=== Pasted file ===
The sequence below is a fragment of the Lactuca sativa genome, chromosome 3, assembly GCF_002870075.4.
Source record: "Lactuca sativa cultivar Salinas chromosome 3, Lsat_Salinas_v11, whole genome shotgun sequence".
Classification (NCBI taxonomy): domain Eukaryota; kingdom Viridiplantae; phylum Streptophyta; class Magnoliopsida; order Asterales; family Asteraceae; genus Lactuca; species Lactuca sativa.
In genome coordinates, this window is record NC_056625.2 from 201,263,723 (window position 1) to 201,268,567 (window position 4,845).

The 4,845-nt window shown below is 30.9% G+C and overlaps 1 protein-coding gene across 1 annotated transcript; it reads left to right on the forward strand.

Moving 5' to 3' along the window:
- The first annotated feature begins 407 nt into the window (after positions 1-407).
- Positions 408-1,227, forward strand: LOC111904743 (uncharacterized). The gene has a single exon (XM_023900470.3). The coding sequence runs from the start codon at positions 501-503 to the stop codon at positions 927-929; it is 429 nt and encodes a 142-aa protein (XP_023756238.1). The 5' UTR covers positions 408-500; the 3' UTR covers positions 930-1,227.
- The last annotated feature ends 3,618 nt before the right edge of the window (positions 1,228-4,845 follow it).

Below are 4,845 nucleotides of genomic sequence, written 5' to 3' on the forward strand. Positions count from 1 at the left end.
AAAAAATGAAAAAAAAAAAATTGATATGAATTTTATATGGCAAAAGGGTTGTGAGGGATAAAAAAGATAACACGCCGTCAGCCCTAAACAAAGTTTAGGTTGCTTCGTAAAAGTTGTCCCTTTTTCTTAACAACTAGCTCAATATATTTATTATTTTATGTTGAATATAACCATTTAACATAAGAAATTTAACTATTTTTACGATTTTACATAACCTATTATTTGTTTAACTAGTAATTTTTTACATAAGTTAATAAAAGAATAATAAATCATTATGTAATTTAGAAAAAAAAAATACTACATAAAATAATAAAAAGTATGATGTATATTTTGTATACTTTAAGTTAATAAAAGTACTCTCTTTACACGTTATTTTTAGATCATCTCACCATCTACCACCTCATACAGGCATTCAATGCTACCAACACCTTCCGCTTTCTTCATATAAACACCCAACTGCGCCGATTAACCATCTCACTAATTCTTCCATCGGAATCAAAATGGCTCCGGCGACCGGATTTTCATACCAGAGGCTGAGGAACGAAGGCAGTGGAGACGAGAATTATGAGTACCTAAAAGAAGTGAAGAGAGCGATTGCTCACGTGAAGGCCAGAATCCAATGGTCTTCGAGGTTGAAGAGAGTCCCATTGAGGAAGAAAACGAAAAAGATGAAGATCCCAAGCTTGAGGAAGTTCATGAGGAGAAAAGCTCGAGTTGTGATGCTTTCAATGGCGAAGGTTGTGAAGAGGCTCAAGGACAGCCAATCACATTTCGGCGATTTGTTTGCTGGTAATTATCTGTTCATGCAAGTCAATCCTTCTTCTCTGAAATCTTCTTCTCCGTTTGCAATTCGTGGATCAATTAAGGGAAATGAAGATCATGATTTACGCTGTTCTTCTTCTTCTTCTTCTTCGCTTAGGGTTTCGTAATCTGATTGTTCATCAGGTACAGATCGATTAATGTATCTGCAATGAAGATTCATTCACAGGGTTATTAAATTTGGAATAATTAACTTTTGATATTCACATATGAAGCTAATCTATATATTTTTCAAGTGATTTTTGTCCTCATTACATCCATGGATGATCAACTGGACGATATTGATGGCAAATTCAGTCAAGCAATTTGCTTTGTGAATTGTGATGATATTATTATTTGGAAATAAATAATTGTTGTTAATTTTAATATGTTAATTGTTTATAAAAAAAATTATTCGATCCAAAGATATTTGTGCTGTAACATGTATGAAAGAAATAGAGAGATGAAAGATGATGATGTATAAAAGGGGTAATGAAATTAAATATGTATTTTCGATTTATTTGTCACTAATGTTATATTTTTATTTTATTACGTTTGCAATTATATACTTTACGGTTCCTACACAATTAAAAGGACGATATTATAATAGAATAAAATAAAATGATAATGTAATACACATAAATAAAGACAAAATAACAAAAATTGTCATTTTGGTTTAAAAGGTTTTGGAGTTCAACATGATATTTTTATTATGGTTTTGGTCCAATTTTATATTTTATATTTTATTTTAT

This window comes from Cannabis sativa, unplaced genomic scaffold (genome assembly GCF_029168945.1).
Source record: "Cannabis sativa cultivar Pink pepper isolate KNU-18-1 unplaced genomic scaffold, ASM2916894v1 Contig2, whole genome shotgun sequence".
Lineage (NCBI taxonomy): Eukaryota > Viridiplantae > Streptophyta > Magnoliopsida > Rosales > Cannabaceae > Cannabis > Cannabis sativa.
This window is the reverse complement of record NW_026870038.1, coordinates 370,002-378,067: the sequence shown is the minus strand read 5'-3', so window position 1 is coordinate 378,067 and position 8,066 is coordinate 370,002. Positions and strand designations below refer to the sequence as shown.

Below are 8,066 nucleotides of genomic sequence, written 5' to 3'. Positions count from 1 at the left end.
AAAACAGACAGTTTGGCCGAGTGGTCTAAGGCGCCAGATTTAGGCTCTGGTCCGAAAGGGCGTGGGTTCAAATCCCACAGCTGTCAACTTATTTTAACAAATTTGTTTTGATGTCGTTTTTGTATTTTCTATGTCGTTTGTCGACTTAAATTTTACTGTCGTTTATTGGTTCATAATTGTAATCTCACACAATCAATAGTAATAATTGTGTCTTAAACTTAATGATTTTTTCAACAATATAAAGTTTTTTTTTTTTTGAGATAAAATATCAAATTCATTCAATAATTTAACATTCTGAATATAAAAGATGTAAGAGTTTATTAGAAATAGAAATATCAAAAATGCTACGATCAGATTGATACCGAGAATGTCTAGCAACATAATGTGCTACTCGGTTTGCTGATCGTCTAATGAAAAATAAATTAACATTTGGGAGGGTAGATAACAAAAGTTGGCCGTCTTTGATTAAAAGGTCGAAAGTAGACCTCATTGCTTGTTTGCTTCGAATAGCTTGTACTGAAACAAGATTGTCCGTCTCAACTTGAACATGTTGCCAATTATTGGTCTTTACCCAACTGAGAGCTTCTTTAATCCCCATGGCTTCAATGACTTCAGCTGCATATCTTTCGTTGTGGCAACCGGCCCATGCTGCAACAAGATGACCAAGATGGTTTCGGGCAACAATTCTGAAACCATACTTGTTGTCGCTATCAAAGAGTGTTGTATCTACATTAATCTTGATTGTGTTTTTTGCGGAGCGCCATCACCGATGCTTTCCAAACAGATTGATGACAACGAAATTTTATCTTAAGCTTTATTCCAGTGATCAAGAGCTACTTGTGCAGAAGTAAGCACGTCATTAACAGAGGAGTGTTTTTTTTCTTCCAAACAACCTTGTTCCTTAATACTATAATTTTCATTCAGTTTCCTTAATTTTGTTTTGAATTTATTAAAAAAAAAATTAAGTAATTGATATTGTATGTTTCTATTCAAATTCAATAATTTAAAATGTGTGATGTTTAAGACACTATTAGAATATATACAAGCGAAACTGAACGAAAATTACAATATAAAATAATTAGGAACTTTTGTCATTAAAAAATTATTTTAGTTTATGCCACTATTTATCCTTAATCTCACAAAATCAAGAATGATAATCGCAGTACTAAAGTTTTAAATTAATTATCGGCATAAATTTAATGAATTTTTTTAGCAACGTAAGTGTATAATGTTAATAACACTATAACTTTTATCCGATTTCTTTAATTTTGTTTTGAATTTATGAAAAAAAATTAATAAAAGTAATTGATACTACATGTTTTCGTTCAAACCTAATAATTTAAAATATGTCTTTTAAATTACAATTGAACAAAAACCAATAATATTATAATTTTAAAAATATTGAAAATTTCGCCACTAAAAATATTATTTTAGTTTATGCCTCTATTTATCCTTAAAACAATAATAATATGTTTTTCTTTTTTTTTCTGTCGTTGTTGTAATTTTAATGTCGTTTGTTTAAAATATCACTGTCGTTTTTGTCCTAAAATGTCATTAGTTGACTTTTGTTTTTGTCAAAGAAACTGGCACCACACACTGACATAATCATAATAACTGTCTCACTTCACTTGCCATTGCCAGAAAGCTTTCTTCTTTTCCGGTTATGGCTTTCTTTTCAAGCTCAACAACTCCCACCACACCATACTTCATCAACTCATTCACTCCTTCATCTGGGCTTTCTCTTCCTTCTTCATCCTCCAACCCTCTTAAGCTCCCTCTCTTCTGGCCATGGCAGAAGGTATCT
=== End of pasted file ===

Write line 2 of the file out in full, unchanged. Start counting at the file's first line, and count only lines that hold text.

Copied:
Source record: "Lactuca sativa cultivar Salinas chromosome 3, Lsat_Salinas_v11, whole genome shotgun sequence".